Defaults can be restored by simply deleting this file and all drop-ins.

Use 'systemd-analyze cat-config systemd/resolved.conf' to display the full config.

See resolved.conf(5) for details.

[Resolve]
Some examples of DNS servers which may be used for DNS= and FallbackDNS=:
Cloudflare: 1.1.1.1 cloudflare-dns. com 1.0.0.1 cloudflare-dns. com 2606:4700:4700::1111 cloudflare-dns. com 2606:4700:4700::1001 cloudflare-dns. com
Google:     8.8.8.8 dns.google 8.8.4.4 dns.google 2001:4860:4860::8888 dns.google 2001:4860:4860::8844 dns.google
Quad9:      9.9.9.9 dns.quad9. net 149.112.112.112 dns.quad9. net 2620:fe::fe dns.quad9. net 2620:fe::9 dns.quad9. net
DNS=
FallbackDNS=
Domains=
DNSSEC=no
DNSOverTLS=no
MulticastDNS=no
LLMNR=no
Cache=no-negative
CacheFromLocalhost=no
DNSStubListener=yes
DNSStubListenerExtra=
ReadEtcHosts=yes
ResolveUnicastSingleLabel=no

Edit the file and modify

DNS=

to

DNS=8.8.8.8

Save the file and restart systemd-resolved

systemctl restart systemd-resolved

Check again /etc/resolv.conf file, you should see a line with nameserver 8.8.8.8

If you don’t see it, show me the output of this command and I’ll show you other way to change it:

systemctl status resolvconf.service
1 Like

Now, it is showing this

DNS=8.8.8.8
FallbackDNS=
Domains=
DNSSEC=no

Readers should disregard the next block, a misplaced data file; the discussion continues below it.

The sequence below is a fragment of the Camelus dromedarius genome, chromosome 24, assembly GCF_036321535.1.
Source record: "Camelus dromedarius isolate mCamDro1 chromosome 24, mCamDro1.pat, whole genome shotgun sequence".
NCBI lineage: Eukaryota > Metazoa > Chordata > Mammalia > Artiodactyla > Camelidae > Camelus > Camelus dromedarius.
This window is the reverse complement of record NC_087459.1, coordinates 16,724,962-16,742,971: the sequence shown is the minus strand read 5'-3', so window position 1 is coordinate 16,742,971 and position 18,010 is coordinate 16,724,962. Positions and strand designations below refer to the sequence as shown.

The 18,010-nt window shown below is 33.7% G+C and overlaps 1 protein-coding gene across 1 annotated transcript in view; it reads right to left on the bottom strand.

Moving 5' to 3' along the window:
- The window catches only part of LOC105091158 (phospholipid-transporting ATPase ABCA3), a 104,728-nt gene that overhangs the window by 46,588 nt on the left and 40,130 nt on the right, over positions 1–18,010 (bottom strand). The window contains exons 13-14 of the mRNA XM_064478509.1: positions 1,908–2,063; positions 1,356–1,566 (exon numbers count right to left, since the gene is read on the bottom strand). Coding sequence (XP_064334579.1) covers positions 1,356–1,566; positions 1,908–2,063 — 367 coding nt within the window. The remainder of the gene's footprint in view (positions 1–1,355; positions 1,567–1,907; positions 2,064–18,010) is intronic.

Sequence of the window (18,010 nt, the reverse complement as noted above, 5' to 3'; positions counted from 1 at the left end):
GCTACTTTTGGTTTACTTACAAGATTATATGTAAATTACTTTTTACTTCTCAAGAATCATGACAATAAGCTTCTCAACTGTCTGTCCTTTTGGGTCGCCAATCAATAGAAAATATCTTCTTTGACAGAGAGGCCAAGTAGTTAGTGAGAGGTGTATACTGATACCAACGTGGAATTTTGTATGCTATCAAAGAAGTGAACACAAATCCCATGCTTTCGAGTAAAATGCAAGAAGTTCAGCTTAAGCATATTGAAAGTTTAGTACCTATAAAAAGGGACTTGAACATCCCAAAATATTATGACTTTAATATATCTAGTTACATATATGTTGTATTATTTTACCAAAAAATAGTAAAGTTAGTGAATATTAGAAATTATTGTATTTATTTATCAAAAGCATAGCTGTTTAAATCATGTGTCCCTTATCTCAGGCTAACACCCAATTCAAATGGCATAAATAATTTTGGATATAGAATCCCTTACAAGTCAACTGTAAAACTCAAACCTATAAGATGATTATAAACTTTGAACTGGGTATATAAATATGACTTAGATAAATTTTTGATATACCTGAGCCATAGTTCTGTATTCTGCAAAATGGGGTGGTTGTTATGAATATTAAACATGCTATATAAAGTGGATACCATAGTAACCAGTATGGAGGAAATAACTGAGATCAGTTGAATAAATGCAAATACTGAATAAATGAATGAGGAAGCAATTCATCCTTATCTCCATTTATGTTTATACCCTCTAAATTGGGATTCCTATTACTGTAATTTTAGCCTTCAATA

DNSOverTLS=no

Ok.

Did you run systemctl restart systemd-resolved?

Show:
cat /etc/resolv.conf

1 Like

I run systemctl restart systemd-resolved

root@panel:~# systemctl restart systemd-resolved
root@panel:~# systemctl restart systemd-resolved
root@panel:~# cat /etc/resolv.conf
This is /run/systemd/resolve/stub-resolv.conf managed by man:systemd-resolved(8).
Do not edit.

This file might be symlinked as /etc/resolv.conf. If you’re looking at
/etc/resolv.conf and seeing this text, you have followed the symlink.

This is a dynamic resolv.conf file for connecting local clients to the
internal DNS stub resolver of systemd-resolved. This file lists all
configured search domains.

Run “resolvectl status” to see details about the uplink DNS servers
currently in use.

Third party programs should typically not access this file directly, but only
through the symlink at /etc/resolv.conf. To manage man:resolv.conf(5) in a
different way, replace this symlink by a static file or a different symlink.

See man:systemd-resolved.service(8) for details about the supported modes of
operation for /etc/resolv.conf.

nameserver 127.0.0.53
options edns0 trust-ad
search ap-south-1.compute.internal

Show me the output of:

systemctl status resolvconf.service
1 Like

root@panel:~# systemctl status resolvconf.service
Unit resolvconf.service could not be found.

apt install resolvconf
echo 'nameserver 8.8.8.8' >> /etc/resolvconf/resolv.conf.d/head
resolvconf -u
systemctl restart resolvconf

After that check again /etc/resolv.conf

cat /etc/resolv.conf

1 Like

root@panel:~# cat /etc/resolv.conf
Dynamic resolv.conf(5) file for glibc resolver(3) generated by resolvconf(8)
DO NOT EDIT THIS FILE BY HAND – YOUR CHANGES WILL BE OVERWRITTEN
127.0.0.53 is the systemd-resolved stub resolver.
run “systemd-resolve --status” to see details about the actual nameservers.

nameserver 8.8.8.8
nameserver 127.0.0.53
search ap-south-1.compute.internal
options edns0 trust-ad

Great.

Now check again with dig:

dig 1.0.0.1.zen.spamhaus.org +short

If no output all should be good, try to send a mail to your server.

1 Like

no output. sending mail to server…

1 Like

yes. i am getting email. thanks a lot.

can you explain in short what you were telling?
i have no idea what i was doing.